The safety issue is a red herring. Despite a ban on them dating from the 1980s, 800 Mexican trucks were allowed to continue operating in the United States. "A survey by the Arizona Republic newspaper found that those Mexican trucks allowed to operate in the U.S. have a superior safety record compared with U.S.-owned trucks," Daniel Griswold of the Cato Institute writes. The Transportation Department also found no safety problem with the trucks here under the new pilot program.
There are no trucking laws in Mexico similar to US and Canada. Those are "select" trucks under the program. Have you witnessed the trucks coming over that stay within the 20 mile area? I have. They are rolling pieces of crap!
Also those trucks in the program are associated with US trucking companies. One of the largest truck load carriers in the US "Swift" has one of those trucking companies. They are not your average truck coming over the border.
Can anyone yet say how this initiative benefits America? Shaving a couple of pennies per ton of merchandise isn't a good enough answer.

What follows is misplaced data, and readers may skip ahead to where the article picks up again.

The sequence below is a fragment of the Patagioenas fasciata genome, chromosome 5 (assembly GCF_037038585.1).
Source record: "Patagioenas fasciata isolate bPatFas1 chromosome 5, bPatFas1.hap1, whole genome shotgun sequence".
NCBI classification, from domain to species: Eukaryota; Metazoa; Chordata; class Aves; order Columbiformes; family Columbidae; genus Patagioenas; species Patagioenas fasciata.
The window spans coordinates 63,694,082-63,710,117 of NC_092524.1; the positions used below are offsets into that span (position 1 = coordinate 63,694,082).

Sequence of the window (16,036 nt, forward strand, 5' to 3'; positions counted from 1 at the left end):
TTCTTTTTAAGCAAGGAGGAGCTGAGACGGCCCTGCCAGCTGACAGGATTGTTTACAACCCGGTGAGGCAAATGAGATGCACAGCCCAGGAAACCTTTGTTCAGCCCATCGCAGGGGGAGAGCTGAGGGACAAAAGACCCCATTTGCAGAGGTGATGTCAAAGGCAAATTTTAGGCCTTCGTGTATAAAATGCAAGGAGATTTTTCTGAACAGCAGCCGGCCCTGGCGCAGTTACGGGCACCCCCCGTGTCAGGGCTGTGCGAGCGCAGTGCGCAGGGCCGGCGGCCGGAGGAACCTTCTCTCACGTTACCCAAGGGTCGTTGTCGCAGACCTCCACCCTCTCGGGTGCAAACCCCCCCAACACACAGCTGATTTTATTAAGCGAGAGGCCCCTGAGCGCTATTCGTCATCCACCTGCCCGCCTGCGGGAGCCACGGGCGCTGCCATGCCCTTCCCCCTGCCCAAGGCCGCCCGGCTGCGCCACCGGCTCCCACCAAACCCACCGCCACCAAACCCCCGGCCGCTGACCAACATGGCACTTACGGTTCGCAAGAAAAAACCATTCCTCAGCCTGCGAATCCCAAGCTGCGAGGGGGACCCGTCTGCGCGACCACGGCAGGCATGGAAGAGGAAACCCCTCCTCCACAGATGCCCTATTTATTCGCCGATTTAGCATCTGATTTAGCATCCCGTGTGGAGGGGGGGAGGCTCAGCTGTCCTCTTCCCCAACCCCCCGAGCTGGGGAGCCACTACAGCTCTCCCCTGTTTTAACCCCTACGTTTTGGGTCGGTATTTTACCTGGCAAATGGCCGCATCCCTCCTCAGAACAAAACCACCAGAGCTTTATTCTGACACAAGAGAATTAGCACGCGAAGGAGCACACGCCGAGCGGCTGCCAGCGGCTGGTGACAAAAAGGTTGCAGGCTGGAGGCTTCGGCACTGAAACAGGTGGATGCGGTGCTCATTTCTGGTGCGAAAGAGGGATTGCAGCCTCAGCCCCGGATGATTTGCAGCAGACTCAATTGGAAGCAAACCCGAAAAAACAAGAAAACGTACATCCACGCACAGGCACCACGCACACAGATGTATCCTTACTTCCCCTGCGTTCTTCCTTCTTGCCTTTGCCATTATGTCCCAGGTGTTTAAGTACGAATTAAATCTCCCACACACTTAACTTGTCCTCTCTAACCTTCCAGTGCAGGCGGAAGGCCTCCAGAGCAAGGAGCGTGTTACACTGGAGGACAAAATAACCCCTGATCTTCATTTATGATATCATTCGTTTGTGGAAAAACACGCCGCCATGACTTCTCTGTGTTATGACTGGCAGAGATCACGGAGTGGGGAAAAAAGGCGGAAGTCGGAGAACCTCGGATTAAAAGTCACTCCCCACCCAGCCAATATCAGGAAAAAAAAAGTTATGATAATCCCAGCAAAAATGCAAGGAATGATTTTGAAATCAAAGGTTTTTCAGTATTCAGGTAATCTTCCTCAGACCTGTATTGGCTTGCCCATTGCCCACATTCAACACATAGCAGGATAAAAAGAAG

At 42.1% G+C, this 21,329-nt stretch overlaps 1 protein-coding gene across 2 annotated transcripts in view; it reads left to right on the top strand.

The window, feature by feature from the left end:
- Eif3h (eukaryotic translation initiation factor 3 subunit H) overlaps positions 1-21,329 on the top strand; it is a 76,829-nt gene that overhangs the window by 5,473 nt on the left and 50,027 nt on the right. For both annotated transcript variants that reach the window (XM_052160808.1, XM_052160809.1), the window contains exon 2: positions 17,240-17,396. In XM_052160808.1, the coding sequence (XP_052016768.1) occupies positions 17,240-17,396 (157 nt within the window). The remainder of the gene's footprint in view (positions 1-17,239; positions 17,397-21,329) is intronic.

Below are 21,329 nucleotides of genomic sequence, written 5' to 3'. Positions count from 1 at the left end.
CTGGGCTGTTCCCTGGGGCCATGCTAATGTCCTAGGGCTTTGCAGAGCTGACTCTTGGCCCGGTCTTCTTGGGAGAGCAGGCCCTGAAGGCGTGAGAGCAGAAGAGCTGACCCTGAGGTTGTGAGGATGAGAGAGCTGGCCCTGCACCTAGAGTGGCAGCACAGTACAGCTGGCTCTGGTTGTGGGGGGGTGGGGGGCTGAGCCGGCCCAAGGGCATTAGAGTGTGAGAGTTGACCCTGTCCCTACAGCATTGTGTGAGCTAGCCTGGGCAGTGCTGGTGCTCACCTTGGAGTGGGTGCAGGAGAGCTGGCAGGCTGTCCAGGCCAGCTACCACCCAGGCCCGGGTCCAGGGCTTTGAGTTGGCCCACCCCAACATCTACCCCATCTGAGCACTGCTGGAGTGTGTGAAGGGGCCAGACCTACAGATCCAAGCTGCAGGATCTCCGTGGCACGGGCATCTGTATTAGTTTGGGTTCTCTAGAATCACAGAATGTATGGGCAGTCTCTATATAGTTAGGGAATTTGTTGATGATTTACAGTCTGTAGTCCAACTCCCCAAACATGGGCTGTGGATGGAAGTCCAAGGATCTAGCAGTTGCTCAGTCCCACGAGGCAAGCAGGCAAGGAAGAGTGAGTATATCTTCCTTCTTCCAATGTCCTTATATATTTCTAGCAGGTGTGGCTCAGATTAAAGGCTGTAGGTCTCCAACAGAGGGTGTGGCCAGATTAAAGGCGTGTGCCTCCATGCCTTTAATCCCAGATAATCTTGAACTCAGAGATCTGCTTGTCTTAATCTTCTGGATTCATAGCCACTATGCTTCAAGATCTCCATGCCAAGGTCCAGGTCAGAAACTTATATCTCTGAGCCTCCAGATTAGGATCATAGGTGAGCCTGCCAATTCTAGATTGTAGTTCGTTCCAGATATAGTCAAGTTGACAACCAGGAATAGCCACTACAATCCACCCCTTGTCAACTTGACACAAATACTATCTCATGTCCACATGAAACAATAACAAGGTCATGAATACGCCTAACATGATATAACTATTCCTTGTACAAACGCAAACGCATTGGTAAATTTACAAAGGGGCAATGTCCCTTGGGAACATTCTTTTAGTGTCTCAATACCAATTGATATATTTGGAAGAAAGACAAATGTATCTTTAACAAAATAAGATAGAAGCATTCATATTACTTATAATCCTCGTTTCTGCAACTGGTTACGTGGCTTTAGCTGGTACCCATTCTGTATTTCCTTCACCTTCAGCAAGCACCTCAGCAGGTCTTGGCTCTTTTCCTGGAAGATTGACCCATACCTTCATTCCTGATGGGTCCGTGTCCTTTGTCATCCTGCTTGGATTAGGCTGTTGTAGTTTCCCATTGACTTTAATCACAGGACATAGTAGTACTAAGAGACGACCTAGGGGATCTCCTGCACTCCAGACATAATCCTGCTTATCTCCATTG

Let's keep the Third World in the Third World and out of the United States.
The fact that no opponent of Mexican trucks has been able to prove it speaks volumes. Opponents have had more than ten years to do so.
Personally (and knowing that short-haul trucks are inherently more prone to safety violations and accidents than long-haulers), I believe that the numbers aren't showing-up because American short-haul trucks are also bringing down the curve.
I've seen my share of unsafe trucks on the road: just pull into the Steel City truck stop in Gary, Indiana or the Wyoming Truck Stop in Detroit, Michigan if you need to see examples. They were mostly short-haulers hauling scrap metal (and noticeable to me because the companies I worked-for generated scrap metal). If people (including the Teamsters) were truly concerned about safety, they'd be trying to get all of these trucks off the road, American, Mexican, and Canadian.